Strangers

      “Imagine that you see the wretched strangers, their babies at their backs, with their poor luggage plodding to the ports and coasts for transportation, and that you sit as kings in your desires, authority quite silenced by your brawl, and you in ruff of your opinions clothed. What had you got? I’ll tell you: you had taught how insolence and strong hand should prevail, how order should be quelled, and by this pattern not one of you should live an agéd man, for other ruffians, as their fancies wrought with selfsame hand, self reasons and self right, would shark on you, and men like ravenous fishes would feed on one another.”
     The quote is from Shakespeare’s revision of an insurrection scene in the play “Sir Thomas More.” London workers are rioting against “aliens,” because they believe Protestant refugees from France’s religious wars are taking their jobs. More is called upon to quell the crowd, and he does so by asking the rioters what they would feel like if they were refugees.
     The topic proved too hot for the censors, and the scene was suppressed.
     On this Fourth of July weekend, this story from the life of a saint brings home to me the reality of what’s happening on the U.S.-Mexico border.
     More than 100,000 undocumented children have been arrested on the border in the past eight months. That’s 12,500 a month – more than 400 a day. Many of them were sent north on their own – children as young as 8, sent by their parents in Mexico, Honduras, Guatemala, El Salvador.
     This humanitarian crisis has been greeted with howls of outrage in our country, particularly in the halls of Congress. Our august congressmen seem to think these children came here to take advantage of us – to get something.
     Of course they did.
     I’ve spent time in those countries. I have friends there. Parents in Mexico, Guatemala and El Salvador do not love their children less than we love ours. Can you imagine what would make a mother send her 8-year-old child on a voyage of 2,000 miles, across several countries, alone?
     Hunger. Hopelessness. Fear. And hope, that there might be something better, somewhere – but certainly not in their homelands.
     I do not believe it is our duty to save all the children of Mexico and Central America. But I do believe that if our government’s policies helped create the conditions that caused this exodus of hopelessness, it is our duty to look at the facts.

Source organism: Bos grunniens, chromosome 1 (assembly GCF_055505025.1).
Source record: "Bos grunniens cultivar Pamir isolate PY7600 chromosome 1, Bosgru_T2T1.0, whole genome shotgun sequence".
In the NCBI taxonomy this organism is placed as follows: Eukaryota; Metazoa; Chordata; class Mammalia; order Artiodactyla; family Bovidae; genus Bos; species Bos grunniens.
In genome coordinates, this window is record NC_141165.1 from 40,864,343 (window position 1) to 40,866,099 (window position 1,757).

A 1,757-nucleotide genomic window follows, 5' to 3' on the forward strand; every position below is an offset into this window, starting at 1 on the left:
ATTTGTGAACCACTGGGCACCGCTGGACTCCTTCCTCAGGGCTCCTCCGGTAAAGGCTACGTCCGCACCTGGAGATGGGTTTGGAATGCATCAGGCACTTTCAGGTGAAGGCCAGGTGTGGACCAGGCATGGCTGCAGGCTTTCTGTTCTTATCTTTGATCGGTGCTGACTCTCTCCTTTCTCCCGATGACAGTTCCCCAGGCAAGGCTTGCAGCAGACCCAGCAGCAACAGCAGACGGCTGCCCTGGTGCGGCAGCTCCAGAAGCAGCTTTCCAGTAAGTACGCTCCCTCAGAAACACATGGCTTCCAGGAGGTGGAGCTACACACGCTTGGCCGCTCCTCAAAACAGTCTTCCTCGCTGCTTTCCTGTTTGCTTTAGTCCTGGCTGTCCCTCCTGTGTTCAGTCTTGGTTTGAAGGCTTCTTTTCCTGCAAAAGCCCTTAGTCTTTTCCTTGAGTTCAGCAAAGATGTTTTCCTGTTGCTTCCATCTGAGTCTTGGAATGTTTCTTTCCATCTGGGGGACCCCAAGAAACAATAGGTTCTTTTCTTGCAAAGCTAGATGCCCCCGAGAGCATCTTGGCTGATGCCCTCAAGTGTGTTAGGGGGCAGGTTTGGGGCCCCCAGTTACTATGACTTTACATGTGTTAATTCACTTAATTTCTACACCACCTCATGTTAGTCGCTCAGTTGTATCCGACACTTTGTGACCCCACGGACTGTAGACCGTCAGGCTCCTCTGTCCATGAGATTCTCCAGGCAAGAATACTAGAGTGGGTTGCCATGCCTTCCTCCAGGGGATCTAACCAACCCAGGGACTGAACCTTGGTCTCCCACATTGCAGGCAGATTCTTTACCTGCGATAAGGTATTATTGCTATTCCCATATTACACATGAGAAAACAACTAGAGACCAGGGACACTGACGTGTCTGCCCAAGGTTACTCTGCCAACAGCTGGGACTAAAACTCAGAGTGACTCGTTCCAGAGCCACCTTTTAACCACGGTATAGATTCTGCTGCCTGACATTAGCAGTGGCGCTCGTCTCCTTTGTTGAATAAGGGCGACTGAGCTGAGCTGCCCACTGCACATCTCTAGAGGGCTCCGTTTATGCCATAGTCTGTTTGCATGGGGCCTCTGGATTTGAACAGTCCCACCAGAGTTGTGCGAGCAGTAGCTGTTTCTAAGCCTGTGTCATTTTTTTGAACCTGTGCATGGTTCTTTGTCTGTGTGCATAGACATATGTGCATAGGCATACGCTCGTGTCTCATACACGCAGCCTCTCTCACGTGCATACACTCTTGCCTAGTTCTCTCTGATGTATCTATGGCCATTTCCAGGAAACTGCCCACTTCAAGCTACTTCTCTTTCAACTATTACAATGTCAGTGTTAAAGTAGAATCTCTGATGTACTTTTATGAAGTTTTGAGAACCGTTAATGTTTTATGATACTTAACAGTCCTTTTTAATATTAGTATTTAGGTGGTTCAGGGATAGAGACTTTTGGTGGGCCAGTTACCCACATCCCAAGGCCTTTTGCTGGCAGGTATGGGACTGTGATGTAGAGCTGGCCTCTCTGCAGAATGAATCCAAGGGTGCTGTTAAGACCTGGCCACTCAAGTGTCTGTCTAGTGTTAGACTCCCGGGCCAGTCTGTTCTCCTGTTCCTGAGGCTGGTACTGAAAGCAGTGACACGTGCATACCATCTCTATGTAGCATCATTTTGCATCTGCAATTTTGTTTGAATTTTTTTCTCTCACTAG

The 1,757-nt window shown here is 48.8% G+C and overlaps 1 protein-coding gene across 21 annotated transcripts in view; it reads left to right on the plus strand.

This mass migration is not occurring because of anything President Obama has done. It’s happening because the governments of Mexico and Central America are hopelessly corrupt – because the governors and oligarchs steal from their people with both hands, while denying them a crust of bread, and giving them a boot in the mouth if they ask for one.
     Is it our responsibility to change that? Probably not. But it is our responsibility to stop shoveling public money by the bucketful into those corrupt pockets.
     The U.S. government should stop sending billions of dollars to Mexican police forces, who conspire with the Mexican army and the drug cartels to wage war there. That’s why children are fleeing from Mexico.
     We should stop sending any money at all to the drug-riddled, death squad-backed governments of Honduras and Guatemala.
     It’s not the business of the U.S. government – your business and mine – to fix the entire world. But I do believe it is our business to keep from making it worse.
     It is the business of what remains of our independent media to report honestly and soberly about the world – not to feed public passions, to play one side off against another, and to cry, “Wah! Wah! Poor us!”
     I have yet to see an honest, sober report about what is driving thousands of parents to send their children away, perhaps forever, on a long and perilous journey to this land of freedom.
     “For I was an hungred, and ye gave me meat: I was thirsty, and ye gave me drink: I was a stranger, and ye took me in.”
     – King James version
     Happy Fourth of July.

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